Instructors’ transformations during early online teaching experiences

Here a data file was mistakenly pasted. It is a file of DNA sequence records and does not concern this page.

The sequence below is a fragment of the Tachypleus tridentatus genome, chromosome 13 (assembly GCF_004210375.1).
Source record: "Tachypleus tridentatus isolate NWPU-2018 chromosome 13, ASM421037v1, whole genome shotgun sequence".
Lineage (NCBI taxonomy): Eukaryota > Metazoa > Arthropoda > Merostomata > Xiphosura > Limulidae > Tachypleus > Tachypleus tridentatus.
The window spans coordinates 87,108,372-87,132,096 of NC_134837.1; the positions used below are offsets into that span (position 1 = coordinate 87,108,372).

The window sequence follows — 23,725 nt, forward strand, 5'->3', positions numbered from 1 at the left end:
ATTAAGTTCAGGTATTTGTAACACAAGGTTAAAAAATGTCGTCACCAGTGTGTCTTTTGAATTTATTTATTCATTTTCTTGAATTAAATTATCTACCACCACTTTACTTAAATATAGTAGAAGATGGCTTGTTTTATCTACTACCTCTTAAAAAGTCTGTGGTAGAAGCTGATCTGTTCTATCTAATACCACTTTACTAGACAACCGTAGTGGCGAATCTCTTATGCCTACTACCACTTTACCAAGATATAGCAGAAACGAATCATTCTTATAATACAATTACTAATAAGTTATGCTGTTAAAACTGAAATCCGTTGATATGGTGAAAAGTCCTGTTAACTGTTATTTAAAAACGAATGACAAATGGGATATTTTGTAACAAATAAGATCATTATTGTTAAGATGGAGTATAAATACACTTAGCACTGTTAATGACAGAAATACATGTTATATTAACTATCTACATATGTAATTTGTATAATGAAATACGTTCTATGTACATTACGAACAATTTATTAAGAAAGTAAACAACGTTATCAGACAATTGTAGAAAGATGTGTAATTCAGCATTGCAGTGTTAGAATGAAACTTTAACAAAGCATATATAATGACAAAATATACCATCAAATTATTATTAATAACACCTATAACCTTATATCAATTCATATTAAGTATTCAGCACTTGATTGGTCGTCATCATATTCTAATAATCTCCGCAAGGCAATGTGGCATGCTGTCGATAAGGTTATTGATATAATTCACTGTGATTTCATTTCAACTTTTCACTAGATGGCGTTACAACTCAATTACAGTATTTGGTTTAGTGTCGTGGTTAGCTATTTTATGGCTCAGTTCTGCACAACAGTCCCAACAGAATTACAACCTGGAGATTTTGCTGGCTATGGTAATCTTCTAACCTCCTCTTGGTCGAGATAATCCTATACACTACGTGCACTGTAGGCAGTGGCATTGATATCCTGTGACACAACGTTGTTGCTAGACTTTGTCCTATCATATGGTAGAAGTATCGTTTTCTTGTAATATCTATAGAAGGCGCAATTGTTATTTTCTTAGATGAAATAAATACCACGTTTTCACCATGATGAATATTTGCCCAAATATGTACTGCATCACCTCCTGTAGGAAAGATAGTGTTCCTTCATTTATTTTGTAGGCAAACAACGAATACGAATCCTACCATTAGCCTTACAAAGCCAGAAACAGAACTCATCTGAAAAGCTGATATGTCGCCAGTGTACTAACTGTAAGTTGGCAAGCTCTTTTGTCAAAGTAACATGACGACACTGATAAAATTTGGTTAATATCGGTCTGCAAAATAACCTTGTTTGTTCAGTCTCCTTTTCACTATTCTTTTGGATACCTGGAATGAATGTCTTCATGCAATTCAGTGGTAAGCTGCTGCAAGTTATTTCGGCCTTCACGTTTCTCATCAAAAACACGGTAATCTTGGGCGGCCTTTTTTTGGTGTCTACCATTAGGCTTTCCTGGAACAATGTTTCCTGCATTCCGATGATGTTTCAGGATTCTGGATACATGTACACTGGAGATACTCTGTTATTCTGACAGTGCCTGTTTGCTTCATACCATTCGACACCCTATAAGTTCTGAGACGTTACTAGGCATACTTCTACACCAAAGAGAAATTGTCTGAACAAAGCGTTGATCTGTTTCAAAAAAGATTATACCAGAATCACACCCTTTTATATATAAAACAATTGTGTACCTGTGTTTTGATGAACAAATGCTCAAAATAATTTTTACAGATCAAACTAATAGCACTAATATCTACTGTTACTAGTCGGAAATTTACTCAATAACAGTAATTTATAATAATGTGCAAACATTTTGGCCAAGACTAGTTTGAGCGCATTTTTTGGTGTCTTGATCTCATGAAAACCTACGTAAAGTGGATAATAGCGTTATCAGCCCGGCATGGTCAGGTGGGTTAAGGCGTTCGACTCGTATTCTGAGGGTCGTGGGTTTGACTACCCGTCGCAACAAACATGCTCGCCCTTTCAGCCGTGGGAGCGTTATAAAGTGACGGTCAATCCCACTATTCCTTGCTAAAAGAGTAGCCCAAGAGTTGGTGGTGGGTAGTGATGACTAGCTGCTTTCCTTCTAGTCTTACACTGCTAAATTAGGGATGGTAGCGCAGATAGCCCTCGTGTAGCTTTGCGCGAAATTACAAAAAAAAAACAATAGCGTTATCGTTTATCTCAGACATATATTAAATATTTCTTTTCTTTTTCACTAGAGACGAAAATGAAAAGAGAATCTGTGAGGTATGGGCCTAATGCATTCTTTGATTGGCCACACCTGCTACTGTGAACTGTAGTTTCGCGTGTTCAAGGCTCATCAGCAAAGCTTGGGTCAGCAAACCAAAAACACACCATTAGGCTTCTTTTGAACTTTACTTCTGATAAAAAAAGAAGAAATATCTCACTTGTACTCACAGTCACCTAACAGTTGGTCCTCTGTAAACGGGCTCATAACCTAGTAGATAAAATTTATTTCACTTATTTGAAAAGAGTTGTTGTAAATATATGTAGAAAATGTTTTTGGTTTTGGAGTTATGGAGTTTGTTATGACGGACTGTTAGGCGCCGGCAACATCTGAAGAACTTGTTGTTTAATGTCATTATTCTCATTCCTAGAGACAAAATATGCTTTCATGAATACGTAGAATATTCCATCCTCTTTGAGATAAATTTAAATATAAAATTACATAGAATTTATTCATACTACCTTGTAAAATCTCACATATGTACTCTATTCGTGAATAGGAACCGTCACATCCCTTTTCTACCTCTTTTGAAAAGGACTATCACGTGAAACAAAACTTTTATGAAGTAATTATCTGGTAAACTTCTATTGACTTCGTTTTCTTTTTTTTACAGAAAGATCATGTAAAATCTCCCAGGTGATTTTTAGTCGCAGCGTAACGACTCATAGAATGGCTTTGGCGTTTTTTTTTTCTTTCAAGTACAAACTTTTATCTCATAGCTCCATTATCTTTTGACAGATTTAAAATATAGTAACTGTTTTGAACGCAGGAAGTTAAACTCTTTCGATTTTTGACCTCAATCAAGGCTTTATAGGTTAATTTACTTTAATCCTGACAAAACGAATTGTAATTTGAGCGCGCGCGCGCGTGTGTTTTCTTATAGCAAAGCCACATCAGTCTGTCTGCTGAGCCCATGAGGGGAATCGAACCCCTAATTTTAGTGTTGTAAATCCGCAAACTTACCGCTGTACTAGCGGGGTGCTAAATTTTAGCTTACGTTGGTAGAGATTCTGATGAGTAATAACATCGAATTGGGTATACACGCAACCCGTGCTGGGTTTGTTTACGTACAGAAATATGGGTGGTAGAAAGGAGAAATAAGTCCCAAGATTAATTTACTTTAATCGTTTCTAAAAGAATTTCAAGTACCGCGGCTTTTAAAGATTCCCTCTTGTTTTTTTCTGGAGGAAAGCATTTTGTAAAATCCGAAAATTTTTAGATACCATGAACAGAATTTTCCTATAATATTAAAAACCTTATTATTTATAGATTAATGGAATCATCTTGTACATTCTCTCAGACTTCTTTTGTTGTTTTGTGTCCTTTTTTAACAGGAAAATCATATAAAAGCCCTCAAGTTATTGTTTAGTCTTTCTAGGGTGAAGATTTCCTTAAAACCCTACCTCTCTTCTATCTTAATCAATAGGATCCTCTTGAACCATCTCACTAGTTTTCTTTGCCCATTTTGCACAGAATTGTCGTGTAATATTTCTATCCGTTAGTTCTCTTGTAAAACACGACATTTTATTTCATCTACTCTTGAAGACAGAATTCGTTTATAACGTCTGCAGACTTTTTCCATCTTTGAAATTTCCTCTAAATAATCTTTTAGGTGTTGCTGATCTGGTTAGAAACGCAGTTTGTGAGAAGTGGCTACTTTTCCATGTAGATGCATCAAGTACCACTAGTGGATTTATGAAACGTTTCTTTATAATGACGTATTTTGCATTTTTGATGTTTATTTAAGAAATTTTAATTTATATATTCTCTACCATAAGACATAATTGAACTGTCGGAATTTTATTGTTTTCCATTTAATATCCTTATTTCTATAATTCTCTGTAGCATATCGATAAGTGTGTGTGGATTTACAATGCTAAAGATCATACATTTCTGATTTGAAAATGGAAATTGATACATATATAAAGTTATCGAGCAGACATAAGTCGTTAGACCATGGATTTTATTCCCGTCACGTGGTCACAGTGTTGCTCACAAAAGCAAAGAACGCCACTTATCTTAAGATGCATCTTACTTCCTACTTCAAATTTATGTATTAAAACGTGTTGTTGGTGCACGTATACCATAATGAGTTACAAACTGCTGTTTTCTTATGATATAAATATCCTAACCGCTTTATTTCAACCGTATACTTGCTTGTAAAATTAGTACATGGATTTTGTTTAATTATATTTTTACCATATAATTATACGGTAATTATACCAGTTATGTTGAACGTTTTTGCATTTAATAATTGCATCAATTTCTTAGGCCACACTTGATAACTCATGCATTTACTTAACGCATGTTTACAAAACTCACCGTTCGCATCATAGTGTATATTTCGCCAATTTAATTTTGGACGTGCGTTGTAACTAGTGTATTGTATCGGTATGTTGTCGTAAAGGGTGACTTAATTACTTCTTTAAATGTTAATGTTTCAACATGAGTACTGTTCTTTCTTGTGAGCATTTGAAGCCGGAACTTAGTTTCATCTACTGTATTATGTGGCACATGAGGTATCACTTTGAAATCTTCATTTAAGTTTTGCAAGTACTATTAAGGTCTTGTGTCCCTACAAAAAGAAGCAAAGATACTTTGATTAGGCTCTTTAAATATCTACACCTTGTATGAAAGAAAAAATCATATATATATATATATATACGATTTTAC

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  Procedia Social and Behavioral Sciences 9 (2010) 839–844  Available online at www.sciencedirect.com 1877-0428 © 2010 Published by Elsevier Ltd.doi:10.1016/j.sbspro.2010.12.245 WCLTA 2010 Instructors’ transformations during early online teaching experiences E. P  nar Uça-Güne    a *, Salih Gümü    a a  Anadolu University, Eskisehir, 26470, Turkey Abstract Use of online learning environments became popular through the opportunities that internet technologies provide. However, most of instructors have only some assumptions and beliefs about teaching online in a lack of prior knowledge or experience. Transformative learning occurs when they critically reflect on and revise these, and change their actions. Transformative learning is essential for instructors especially in technology-affiliated learning environments. The study is designed as a qualitative case study. The purpose is analyzing and presenting instructors’ transformational experiences in online learning environments. © 2010 Published by Elsevier Ltd.  Keywords:  Distance education; online learning; transformative learning; transformation. 1.   Introduction Increase of internet usage for education also requires instructors to have necessary knowledge and skills about online teaching. In online learning, instructors have a role in the processes such as content preparation, material design, lecturing and facilitation. However, prior to technical knowledge and skills, instructors’ points of view about distance and online teaching, their presuppositions and beliefs can have influence on the success of the system. Having such experiences in distance and online system can change the perceptions and opinions of individuals. In order to talk about a transformative learning, this change should be irreversible. Distance education programs are being developed in universities. Both the number and the type of these  programs increase. In Anadolu University, Open Education Faculty is responsible for performing the design,  production and delivery phases. Besides, other Faculties have some roles, generally such as content providing and  providing facilitators. However, these faculty members often have only face-to-face lecturing experiences and generally don’t have detailed knowledge about distance education and distance education processes. Due to university’s new online programs, they take a nearly 1-hour lasting training for each process, one focusing more on the usage of technical features of software that is used for facilitator service, the other about the format and  properties of the content which is usually called e-scenario. Trainers are Open Education Faculty members. In this  phase instructors’ perspectives about distance education are not known and the differences between face-to-face and online environments (e.g. learner-instructor roles, learner characteristics, interaction) are not explained. * E.P  nar Uça Güne  . Tel.: +0-222-335-0580/ 2430.  E-mail address : epuca@anadolu.edu.tr.  840  E. Pınar Uça-Günes¸ and Salih Gümüs¸ / Procedia Social and Behavioral Sciences 9 (2010) 839–844 The research question guiding this study was what were the assumptions, beliefs and perspectives that faculty members had about the online education system before their online experiences and how did those change after their experiences. This is considered in the frame of current online system including online content preparation, online learning presentation environments, facilitating process, preparing and evaluating the assignments and the role as an instructor. The purpose is analyzing and presenting instructors’ transformational experiences in online learning environments. 2.   Online Learning System and Processes For online programs, course books are prepared as the main materials, they are in printed format. In addition,  based on the development phase of instructional design model, content expert prepares the course content, course designer designs the pages/screens and then course is produced for online environment by application team. Content (e-scenario) is prepared in Word document format and it includes text, test, exercises, open-ended questions, hints, attention, reading texts, definitions for short video shoots and sometimes suggestions for images and animations. For online facilitation services, a virtual classroom environment is used. In this environment, audio, video and text can  be used. Instructors can answer students’ questions using various interaction tools. Announcements, important links can be published. Facilitation service is active 2 or 3 hours a week for each course at particular times. The considered program in this study also has a face-to-face laboratory application at the end of two semesters lasting for one month. 3.   Transformative Learning Transformative learning is an adult learning theory, first introduced by Jack Mezirow in 1978 (Taylor, 2008). It’s  based on the thought that adults cannot trust what they believe or know because of the continuous change of circumstances (Taylor, 2008) so they criticize and learn to think for themselves rather than act upon the assimilated  beliefs, values, feelings and judgments of others (Mezirow, 2003). There is a well-known saying of Aldous Huxley:"Experience is not what happens to you, it is what you do with what happens to you". Similar to his point of view, transformative learning is about interpretations of experiences. According to Mezirow (2003), this process has much to do with how we come to associate our experiences with our personal need for justification, validity and a convincing real sense of self. Taylor (2008) mentions that transformative learning theory explains the learning  process of constructing and appropriating new and revised interpretations of the meaning of an experience in the world. Mezirow (2003) identifies the phases of transformative learning as follows: “ 1.   a disorienting dilemma; 2.   self- examination with feelings of fear, anger, guilt or shame; 3.   a critical assessment of assumptions; 4.   recognition that one’s discontent and the process of transformation are shared; 5.   exploration of options for new roles, relationships and actions; 6.    planning a course of action; 7.   acquiring knowledge and skills for implementing one’s plans; 8.    provisional trying of new roles; 9.    building competence and self-confidence in new roles and relationships; and 10.   a reintegration into one’s life on the basis of conditions dictated by one’s new perspective.” “The faculty members are constructing new knowledge by interpreting what they have acquired and reinterpreting it so it makes sense to them, leading to possible perspective transformation” (Lari, 2008). In this   E. Pınar Uça-Günes¸ and Salih Gümüs¸ / Procedia Social and Behavioral Sciences 9 (2010) 839–844 841 study, the opinions and perceptions of instructors who were teaching face-to-face for years and have had a 1-year experience of preparing content and working as a facilitator in online classes were explored. 4.   Method This study is designed as a qualitative study. In this study, participants were (6 male, 1 female) instructors from a 2-years associate degree program in a scientific field among the new online programs that started in 2009-2010 academic year. The participants were chosen based on the criteria that they both prepared content for e-learning course and worked as an online facilitator for a year. Data were collected through face-to-face semi-structured interviews including open-ended questions. For analyzing the data, the audio records of interviews were listened and notes were taken for transcription. Then, data were explored to determine the codes corresponding to the phases of transformative learning. 5.   Findings According to the data analysis, findings were grouped into seven categories given below. Each category is matched with corresponding phase(s) of transformative learning. In addition emerging themes and subjects are considered within these categories. Instead of participants’ real names, P1, P2, …, P7 are used to typify them in this  paper. 5.1.    Assumptions about online system Starting the considered online program was due to some policy of university management, instructors neither chose to involve nor had have a chance to refuse it. Faculty had  lack of knowledge, psychological resistance, negative bias and worries  before transition to online system which can be evaluated as a disorienting dilemma.  None of the participants had known about the online services and online processes of the university. Just P3 had heard there are some plans of putting the learning materials on the internet and he thought that is a good idea. However, he didn’t know he would participate an online teaching process beyond that. P6 told that there had been a  psychological resistance to a new work for him although he defines himself open to innovations and he had a  psychological negative reaction due to potential workload. All of the participants had worried about the process. These worries are about the success of the system. P1 had been thinking this system will fail. Some of the  participants believed online learning and teaching is not appropriate for science or applied science courses. P4 and P7 thought that it would be very difficult to apply this system, whereas P5 thought there would not be much workload at least for himself. Looking at the components of the system separately, some participants were worried about facilitation service, if they could use or how they would use it. Some of the participants worried whether the students would do assignments themselves or not. 5.2.   Self-evaluation in the beginning of the process Faculty’s self-evaluation in the beginning of the process can be considered in self-examination phase of transformative learning. They felt unready and ignorant, P2 couldn’t imagine how it could be and began to search both on the web and among his friends and colleagues. He explored the international examples of online programs and courses, met the staff who did such works in the university previously. 5.3.    Assessment of assumptions in the process Third phase of transformative learning is a critical assessment of assumptions. The themes that are observed in this context are adequacy of online system, and ease-difficulty delusion.  842  E. Pınar Uça-Günes¸ and Salih Gümüs¸ / Procedia Social and Behavioral Sciences 9 (2010) 839–844 After the participants involved the process they thought the services and opportunities are very good and students need them. P4 indicated it was difficult more than he thought at the beginning, P7 also addressed the difficulty but he understood this system can be applied via using technologies effectively and allocating much time. For P2, the things which he thought would be easy (e.g. writing for course book) weren’t easy and vice versa. Participants were right about assignments, some of the students cheated. 5.4.    Evaluation of transformation, experience and system in the process Fourth phase of transformative learning is about recognition of transformation. Some evaluations of instructors in the process can be interpreted in this context. Themes related to transformation are p ositive perspective and internalization. Experience related themes are  technology, support, time, communication, student profile, student  participation, interaction, and appropriateness of applications. About system evaluation, analysis and training/orientation  are the themes. Participants explained that their thoughts and perspectives changed in a positive way through they gained experience and saw the outputs (e.g. e-course) for some of which they provide inputs (e.g. e-scenarios). P6 stated he experienced an absorption process. P6 tried to adapt to technology. Also, instructors’ technology proficiency was low according to P7. Participants said that they learned about various things through experiencing and with the help of the experience, support and training program of Open Education Faculty. All of the participants agreed the process began suddenly and it went on very fast. P5 said there was little time to prepare the book contents and e-course contents. He realized that he should make effort continuously. Most participants stated that they couldn’t do enough academic research in their field, because this system was very time-consuming for them. P3 noted that he didn’t have difficulties during  preparing the contents however some problems occurred such as wrong pronunciation of some terminology by  presenter of e-course, and disagreement with the camera crew during shooting videos of laboratory experiments. P7, as well, talked about the insufficient communication with other staff. P2 expressed that online students’ goals are more explicit and they are more willing. Online teaching has advantages but this is up to student profile. He emphasized that student profile affected his teaching. In face-to-face classes he was used to lecture to students which have similar profile and level. But he realized that, students’ profile and level ranges can be quite wide in this online system. He indicated it’s an advantage that most students are working in the field, so his lecture and explanations are concrete for them. His satisfaction with the students’ participation rate and interesting questions of the students in online facilitation service increased in time. Nevertheless, most of the other participants became demotivated by the decrease of student participation and the context of their questions - not related with course content. They didn’t know the reason for this was most of the students are working. P7 felt himself passive because it was difficult to intervene at the time when necessary in this system. Interaction is not as high as in face-to-face environments. P4 mentioned about the scope of the assignments. Because assignments should be given in different weeks from other courses, they may have to contain only one unit or many units of the course. P5 thought the facilitation environment is not very appropriate for problem solving. P6 was not sure if facilitation service is really necessary or not. P5 would prefer participating more in the decision and structuring process before the program started, he believes a more accurate analysis should have been made. P6 thought they should have had a sound training, orientation was not enough. 5.5.   Suggestions and applications for practice Participants made suggestions or they applied during the process. These can be considered through from the fifth to eight phases which are about new roles and actions. The suggestions and applications were about facilitation service, assignments, exams, teaching style and techniques, different employments.   E. Pınar Uça-Günes¸ and Salih Gümüs¸ / Procedia Social and Behavioral Sciences 9 (2010) 839–844 843 Three of the participants thought if the facilitation service time is changed to a time after working hours, student  participation will increase and it will be more useful. P6 thinks it won’t be appropriate and can cause some ethical  problems. Instead of it, he suggests face-to-face meetings monthly organized but adds they may not come. P4 had a different suggestion about this issue. He thought a part of facilitation service can be made as lecturing, then recorded and delivered online, students who can’t utilize because of their working time also can benefit later. Some assignments and exams were designed open-ended in first semester, but there were many empty papers from students. Instructors tried the test format in the second semester. P2 tries to determine the level of students more instantly. Depending on their levels he arranges his speech style, pace, and so on. P1 and P7 thought a different expert should be assigned for preparing e-scenarios and maybe assignment questions. The reason is heavy and time-consuming workload. Participants also expressed that they think on how they can improve themselves, the system and applications and how they can increase attractiveness for students and they seek for these issues. 5.6.    Additional benefits of the process The ninth phase is related with competence and self-confidence, and these are provided by contribution  in this study. Participants were pleased that they wrote course books. This was nice for them and also it fulfilled Turkish source need in this level in the field. P4 indicated some of the course books written for this program can be used as supplementary books in on-campus programs. Also, faculty members from other universities wanted to use them as textbooks in their courses. P6 told it’s also useful that it can be accessible on web. In addition, terminology of this field in Turkish is gained by this means. 5.7.    New perspectives or behaviors Corresponding to the last phase of transformative learning, findings show that participants gained new  perspectives about online system and online teaching after their experience.  Positive perspective, integrative  perspective,   reintegration  is observed. Participants found the system useful, necessary and appropriate for student profile. P7 said he thinks more moderate after the experience as most of other participants. P6 emphasized the importance of being focused on lifelong learning and in this context, online learning environments and tools are useful. He now thinks online learning is necessary and inevitable, and online learning systems should be continued. P2 says he has a very different point of view now. His thoughts are very different when compared to his thoughts at the beginning. He thinks this system is appropriate for current student profiles and needs because the students are mostly working and they have families, children, and other responsibilities. He sometimes meets with his colleagues from where he worked at previously, he observes that they think the way as he thought before this process. Now, he shares his new  perspective with them and he tells them that their thought is not right, online learning and teaching is a need for our country, it is necessary and useful. 6.   Conclusion Use of online learning environments is increasing continuously. The opportunities that internet technologies  provide and variety of multimedia tools trigger this. Faculty should have necessary knowledge and skills about online learning systems. Also, their points of view about distance and online teaching are important especially for early experiences. Transformative learning is about changing one’s perspective based on critical reflection and interpretation through experiences. In this study, findings revealed that participants experienced transformation to varying levels. They began with no knowledge and some negative bias, and after a 1-year experience their  perspective was changed and they were in level of coming with new ideas for the improvement of system.